• Instead of fishy crackers, try cashews and dried cranberries (Why? More protein, fiber and healthy fats!)

Last, try to switch up snack time foods. In other words, don’t serve the same snacks day after day. One, it can get boring for kids (and kids tend to eat more when they’re bored!). And two, you’re missing an opportunity to bring more nutrition into your child’s day. 

Use snack time as an opportunity to change things up!

Use Monitoring and Strategies to Help Your Child with Extra Weight Eat Well

Certain foods in your child’s diet need to be monitored. If you’ve heard that you don’t need to be aware of what your child is eating, or that certain types of foods like sweets or fried snack foods should be allowed ad lib, I’m here to give you a reality check. 

Although sweets and treats like sugary drinks, ice cream, or other desserts are okay to offer and serve your child, you do need to monitor them and make sure they aren’t taking over the balance of nutritious foods. Fried foods like French fries, potato chips, tortilla-type chips are higher in fat, but poor in other nutrients.

They, too, need to be monitored and planned into the overall diet.

There is so much nuance when it comes to sweet foods and other treats. Some children, especially those with an active lifestyle, can eat a serving of sweets or treats daily, and maintain their health. They can over-indulge on some days and back off on others.

But most children, for long-term health, are better served by a strategic plan for sweets and treats, one that is predictable, allows enjoyment, and strikes the balance in favor of overall health.

90-10 Rule

How to Put This Into Practice:

Find the “sweet spot” for your child and family. For some families, it will be offering a treat every day and for others, there may be more limitations, like having sweets on the weekends.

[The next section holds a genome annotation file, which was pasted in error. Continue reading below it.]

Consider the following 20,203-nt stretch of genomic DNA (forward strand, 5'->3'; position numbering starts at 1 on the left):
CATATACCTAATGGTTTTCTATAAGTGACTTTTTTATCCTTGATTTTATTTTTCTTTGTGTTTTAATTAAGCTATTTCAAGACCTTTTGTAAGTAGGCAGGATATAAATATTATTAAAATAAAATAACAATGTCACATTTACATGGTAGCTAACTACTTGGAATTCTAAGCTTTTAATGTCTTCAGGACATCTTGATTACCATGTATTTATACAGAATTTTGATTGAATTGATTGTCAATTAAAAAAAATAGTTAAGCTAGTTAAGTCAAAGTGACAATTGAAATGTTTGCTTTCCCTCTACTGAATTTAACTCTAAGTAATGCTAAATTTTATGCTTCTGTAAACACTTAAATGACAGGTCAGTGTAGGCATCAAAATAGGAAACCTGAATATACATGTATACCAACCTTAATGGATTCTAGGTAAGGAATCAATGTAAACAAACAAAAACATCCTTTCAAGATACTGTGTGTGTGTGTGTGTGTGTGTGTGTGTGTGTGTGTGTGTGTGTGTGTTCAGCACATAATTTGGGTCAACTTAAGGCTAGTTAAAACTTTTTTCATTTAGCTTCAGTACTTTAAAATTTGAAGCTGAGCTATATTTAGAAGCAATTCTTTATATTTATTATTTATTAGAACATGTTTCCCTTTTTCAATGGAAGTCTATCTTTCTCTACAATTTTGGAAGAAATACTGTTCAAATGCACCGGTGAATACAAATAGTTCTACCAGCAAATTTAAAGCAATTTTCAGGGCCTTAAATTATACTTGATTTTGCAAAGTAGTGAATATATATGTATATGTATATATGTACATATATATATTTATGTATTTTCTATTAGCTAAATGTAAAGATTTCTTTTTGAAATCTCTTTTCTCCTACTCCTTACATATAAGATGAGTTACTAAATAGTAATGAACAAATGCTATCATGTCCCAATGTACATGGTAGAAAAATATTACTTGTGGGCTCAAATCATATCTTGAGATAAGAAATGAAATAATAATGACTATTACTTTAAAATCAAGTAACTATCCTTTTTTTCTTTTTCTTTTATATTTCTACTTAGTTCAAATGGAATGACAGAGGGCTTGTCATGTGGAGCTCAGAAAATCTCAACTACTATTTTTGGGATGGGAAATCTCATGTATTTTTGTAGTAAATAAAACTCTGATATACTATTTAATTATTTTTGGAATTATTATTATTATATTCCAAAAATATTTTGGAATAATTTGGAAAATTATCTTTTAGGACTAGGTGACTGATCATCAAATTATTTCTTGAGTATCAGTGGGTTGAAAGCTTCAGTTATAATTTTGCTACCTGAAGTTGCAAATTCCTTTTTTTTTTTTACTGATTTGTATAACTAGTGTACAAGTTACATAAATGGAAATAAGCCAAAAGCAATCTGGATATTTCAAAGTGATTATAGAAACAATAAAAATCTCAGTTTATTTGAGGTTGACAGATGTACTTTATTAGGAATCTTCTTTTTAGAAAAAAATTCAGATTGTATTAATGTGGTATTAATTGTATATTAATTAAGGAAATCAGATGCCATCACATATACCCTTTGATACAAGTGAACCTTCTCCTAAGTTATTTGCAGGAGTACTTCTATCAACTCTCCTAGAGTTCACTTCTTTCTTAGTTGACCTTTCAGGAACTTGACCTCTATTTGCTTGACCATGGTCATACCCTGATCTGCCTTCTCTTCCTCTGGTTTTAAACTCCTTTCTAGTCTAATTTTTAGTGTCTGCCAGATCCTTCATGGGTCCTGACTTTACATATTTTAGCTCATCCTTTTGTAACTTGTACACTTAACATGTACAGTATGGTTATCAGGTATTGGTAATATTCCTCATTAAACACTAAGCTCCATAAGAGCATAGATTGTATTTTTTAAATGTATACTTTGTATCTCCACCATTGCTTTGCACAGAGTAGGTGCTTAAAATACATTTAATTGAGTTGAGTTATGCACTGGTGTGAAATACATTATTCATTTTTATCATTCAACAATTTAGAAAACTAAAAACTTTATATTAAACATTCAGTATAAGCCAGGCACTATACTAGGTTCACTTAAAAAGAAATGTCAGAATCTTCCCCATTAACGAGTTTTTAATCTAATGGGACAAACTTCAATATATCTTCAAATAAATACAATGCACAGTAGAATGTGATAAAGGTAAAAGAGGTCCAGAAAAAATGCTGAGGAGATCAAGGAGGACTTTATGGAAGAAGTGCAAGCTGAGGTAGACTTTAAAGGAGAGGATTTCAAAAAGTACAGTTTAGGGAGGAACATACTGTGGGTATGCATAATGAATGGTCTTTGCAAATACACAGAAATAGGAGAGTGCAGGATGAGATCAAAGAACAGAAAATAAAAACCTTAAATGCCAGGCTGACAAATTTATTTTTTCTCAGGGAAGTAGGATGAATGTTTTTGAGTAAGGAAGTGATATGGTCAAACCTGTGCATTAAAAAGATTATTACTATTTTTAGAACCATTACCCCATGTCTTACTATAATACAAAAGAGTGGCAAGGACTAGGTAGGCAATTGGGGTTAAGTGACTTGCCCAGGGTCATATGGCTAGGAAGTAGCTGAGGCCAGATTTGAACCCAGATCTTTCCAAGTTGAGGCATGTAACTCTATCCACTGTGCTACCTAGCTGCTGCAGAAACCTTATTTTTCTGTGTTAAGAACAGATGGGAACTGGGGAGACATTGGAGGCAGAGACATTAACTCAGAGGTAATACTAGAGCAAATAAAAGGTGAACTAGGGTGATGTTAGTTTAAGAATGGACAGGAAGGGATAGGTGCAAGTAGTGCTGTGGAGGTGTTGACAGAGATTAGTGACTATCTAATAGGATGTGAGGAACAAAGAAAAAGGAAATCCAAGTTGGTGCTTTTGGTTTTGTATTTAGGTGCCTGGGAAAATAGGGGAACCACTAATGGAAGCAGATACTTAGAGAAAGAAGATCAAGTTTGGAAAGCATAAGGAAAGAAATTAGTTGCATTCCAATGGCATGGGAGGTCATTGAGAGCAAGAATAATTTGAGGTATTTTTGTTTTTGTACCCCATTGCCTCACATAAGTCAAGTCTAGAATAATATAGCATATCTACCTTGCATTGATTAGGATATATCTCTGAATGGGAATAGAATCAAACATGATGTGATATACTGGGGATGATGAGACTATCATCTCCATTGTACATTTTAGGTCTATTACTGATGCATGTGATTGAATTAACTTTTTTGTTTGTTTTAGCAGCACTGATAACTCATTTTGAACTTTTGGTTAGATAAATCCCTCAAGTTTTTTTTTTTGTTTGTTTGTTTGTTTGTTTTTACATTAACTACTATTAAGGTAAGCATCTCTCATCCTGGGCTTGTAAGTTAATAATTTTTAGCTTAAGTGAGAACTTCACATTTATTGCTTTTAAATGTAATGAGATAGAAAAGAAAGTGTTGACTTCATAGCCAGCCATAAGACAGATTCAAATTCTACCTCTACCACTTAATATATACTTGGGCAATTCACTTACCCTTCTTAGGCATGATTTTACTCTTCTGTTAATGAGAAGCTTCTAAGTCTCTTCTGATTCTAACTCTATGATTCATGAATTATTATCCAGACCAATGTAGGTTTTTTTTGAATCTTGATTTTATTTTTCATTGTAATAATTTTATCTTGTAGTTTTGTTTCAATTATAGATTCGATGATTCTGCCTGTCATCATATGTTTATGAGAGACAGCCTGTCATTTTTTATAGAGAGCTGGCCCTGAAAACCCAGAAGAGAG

I don’t advise a “no sweets” approach. Most kids can’t live well with this type of restriction.

If your child is overly focused on sweets or can’t control their eating when they get them, you may be surprised to learn they may not be getting enough exposure to sweets!

Remember, scarcity increases demand. Kids who are deprived of sweet treats oftentimes seek them out or overreact when they get them.   

A plan for sweets and treats that works for your family and supports your child’s enjoyment and health and wellbeing is the goal. 

For fried foods, use them as a “side dish” and in a starter portion. Combine these with other nutritious foods, like tortilla chips and salsa or guacamole.

Small Changes for Better Health

Food isn’t the only path you can take to help your child with a large body gain health. Together with food and nutrition, there are many other areas that can optimize your child’s health.

But making positive changes for the whole family in the area of food is a good place to start! Family meals, healthy snacks, and promoting fullness after eating may go a long way to helping your child eat well.

Related: How to Talk About Weight with Your Child

Are You Setting Up the Healthy Habits Your Child Needs to Thrive?

Take my Healthy Habits Quiz and find out!

Are you building the healthy habits your child needs to thrive? Take my quiz and find out!